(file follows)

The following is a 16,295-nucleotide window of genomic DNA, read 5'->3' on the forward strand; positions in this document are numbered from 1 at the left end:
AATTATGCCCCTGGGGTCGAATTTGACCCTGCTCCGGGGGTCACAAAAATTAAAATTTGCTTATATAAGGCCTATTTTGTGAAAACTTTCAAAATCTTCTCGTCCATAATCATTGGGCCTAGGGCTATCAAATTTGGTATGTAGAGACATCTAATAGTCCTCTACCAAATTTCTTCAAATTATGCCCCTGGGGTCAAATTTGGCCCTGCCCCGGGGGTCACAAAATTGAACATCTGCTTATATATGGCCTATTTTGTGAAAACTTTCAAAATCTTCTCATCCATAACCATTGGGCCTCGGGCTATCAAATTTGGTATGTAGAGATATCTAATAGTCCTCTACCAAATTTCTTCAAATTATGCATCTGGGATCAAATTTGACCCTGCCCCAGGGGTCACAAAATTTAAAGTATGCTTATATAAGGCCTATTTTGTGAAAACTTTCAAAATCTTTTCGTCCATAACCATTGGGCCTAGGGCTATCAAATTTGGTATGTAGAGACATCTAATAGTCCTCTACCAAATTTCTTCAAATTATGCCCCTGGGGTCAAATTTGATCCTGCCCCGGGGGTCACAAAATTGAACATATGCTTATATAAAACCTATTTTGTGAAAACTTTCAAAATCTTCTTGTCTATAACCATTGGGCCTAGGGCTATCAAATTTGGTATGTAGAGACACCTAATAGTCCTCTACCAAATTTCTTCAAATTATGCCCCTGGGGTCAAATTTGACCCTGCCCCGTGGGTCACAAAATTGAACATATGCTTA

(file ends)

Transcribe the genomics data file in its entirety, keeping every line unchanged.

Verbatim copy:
The following is a 16,295-nucleotide window of genomic DNA, read 5'->3' on the forward strand; positions in this document are numbered from 1 at the left end:
AATTATGCCCCTGGGGTCGAATTTGACCCTGCTCCGGGGGTCACAAAAATTAAAATTTGCTTATATAAGGCCTATTTTGTGAAAACTTTCAAAATCTTCTCGTCCATAATCATTGGGCCTAGGGCTATCAAATTTGGTATGTAGAGACATCTAATAGTCCTCTACCAAATTTCTTCAAATTATGCCCCTGGGGTCAAATTTGGCCCTGCCCCGGGGGTCACAAAATTGAACATCTGCTTATATATGGCCTATTTTGTGAAAACTTTCAAAATCTTCTCATCCATAACCATTGGGCCTCGGGCTATCAAATTTGGTATGTAGAGATATCTAATAGTCCTCTACCAAATTTCTTCAAATTATGCATCTGGGATCAAATTTGACCCTGCCCCAGGGGTCACAAAATTTAAAGTATGCTTATATAAGGCCTATTTTGTGAAAACTTTCAAAATCTTTTCGTCCATAACCATTGGGCCTAGGGCTATCAAATTTGGTATGTAGAGACATCTAATAGTCCTCTACCAAATTTCTTCAAATTATGCCCCTGGGGTCAAATTTGATCCTGCCCCGGGGGTCACAAAATTGAACATATGCTTATATAAAACCTATTTTGTGAAAACTTTCAAAATCTTCTTGTCTATAACCATTGGGCCTAGGGCTATCAAATTTGGTATGTAGAGACACCTAATAGTCCTCTACCAAATTTCTTCAAATTATGCCCCTGGGGTCAAATTTGACCCTGCCCCGTGGGTCACAAAATTGAACATATGCTTA